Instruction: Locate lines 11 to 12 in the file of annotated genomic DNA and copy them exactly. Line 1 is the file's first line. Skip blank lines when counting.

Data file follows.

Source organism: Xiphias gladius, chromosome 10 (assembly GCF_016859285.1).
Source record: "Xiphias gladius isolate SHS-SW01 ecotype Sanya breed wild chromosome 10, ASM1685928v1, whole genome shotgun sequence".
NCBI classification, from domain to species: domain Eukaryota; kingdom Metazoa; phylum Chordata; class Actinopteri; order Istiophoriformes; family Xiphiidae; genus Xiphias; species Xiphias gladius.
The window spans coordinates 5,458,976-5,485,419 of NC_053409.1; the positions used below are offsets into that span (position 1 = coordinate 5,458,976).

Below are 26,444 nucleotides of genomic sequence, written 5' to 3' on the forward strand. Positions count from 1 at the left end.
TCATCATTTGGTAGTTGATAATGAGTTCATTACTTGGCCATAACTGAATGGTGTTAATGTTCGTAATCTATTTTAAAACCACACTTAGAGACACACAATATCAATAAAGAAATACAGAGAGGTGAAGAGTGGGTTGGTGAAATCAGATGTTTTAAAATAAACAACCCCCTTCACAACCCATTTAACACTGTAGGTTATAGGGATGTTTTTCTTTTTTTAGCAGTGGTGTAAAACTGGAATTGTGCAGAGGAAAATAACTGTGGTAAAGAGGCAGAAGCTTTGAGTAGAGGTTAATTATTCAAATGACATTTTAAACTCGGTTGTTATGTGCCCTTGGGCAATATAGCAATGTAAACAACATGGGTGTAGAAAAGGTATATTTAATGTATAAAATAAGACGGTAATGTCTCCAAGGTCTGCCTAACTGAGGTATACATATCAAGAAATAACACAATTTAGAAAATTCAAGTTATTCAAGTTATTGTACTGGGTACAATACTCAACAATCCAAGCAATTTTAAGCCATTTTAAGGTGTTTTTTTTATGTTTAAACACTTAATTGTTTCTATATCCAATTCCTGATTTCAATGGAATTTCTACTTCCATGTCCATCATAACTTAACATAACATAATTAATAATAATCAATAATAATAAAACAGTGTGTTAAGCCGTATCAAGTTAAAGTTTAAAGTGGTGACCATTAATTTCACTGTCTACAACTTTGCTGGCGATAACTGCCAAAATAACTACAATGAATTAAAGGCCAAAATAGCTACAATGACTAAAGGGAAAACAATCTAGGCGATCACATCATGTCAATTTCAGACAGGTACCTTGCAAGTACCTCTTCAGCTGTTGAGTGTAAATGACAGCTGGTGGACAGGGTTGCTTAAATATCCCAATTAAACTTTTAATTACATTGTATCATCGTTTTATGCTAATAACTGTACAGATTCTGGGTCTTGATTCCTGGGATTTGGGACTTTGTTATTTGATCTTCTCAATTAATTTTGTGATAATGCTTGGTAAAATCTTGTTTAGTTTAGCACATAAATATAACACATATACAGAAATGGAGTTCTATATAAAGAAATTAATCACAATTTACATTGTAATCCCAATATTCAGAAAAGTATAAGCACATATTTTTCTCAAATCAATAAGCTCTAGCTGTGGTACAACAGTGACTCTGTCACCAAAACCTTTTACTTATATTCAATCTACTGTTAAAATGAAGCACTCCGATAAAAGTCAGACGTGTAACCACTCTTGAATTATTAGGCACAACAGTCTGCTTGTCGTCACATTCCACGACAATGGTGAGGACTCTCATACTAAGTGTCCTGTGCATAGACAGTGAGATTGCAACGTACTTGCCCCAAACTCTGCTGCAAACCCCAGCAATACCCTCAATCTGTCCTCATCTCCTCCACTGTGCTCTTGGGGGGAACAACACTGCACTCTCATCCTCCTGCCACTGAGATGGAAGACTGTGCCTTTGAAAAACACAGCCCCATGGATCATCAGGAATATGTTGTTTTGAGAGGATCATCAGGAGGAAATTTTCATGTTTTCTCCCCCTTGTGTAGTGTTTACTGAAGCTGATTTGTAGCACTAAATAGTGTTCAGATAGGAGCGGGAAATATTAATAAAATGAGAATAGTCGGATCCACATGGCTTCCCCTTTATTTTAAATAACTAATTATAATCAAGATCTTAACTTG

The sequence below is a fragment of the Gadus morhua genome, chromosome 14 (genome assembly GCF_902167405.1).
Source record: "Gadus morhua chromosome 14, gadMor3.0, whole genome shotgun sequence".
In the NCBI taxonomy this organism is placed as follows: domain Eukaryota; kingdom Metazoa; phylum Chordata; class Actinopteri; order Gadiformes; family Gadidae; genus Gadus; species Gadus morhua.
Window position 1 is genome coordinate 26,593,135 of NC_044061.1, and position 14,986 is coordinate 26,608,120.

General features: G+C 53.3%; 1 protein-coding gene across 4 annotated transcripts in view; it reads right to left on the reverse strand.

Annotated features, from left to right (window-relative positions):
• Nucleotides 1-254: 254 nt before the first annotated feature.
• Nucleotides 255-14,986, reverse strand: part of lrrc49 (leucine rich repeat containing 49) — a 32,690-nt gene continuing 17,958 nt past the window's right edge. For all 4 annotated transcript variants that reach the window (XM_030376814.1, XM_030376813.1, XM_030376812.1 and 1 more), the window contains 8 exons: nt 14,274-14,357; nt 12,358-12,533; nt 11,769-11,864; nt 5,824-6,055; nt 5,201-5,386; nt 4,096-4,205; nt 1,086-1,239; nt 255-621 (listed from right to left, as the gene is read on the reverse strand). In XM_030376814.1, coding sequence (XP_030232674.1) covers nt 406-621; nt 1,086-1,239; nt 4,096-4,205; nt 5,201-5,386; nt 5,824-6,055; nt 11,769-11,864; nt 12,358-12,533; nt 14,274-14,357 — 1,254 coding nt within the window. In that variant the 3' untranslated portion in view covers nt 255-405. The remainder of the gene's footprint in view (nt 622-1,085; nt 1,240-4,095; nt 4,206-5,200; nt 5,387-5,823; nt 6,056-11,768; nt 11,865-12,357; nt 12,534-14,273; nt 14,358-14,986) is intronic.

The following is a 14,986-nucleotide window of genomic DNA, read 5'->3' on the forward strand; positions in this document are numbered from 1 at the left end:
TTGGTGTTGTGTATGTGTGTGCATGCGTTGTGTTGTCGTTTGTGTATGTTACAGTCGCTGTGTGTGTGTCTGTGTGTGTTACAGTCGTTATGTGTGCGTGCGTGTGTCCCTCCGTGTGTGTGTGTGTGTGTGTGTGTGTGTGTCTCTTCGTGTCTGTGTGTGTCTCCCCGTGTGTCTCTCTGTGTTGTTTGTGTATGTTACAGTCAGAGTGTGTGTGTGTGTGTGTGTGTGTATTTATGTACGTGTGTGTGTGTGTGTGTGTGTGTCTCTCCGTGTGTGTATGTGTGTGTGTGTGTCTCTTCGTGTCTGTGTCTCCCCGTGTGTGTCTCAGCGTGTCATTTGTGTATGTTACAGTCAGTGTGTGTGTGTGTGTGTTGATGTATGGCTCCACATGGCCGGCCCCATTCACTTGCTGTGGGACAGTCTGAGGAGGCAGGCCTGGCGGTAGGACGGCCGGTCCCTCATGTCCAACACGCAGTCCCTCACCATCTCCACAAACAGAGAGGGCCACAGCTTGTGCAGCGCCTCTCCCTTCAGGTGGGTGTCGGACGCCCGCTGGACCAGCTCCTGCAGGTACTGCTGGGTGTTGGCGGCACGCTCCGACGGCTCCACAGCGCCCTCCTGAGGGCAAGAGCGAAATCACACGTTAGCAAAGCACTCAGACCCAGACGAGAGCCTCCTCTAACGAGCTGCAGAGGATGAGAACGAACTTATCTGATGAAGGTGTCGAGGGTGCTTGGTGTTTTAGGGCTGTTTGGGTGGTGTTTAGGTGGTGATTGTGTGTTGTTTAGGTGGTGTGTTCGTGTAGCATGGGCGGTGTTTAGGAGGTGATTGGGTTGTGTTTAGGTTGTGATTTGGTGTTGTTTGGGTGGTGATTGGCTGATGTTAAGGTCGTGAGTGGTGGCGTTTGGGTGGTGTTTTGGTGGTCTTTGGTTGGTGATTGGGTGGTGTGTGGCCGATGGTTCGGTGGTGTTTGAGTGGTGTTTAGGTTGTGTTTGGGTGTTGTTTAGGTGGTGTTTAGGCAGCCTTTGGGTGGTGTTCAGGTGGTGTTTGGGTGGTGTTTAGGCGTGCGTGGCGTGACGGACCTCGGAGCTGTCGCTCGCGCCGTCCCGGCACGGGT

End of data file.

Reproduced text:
General features: G+C 53.3%; 1 protein-coding gene across 4 annotated transcripts in view; it reads right to left on the reverse strand.

Annotated features, from left to right (window-relative positions):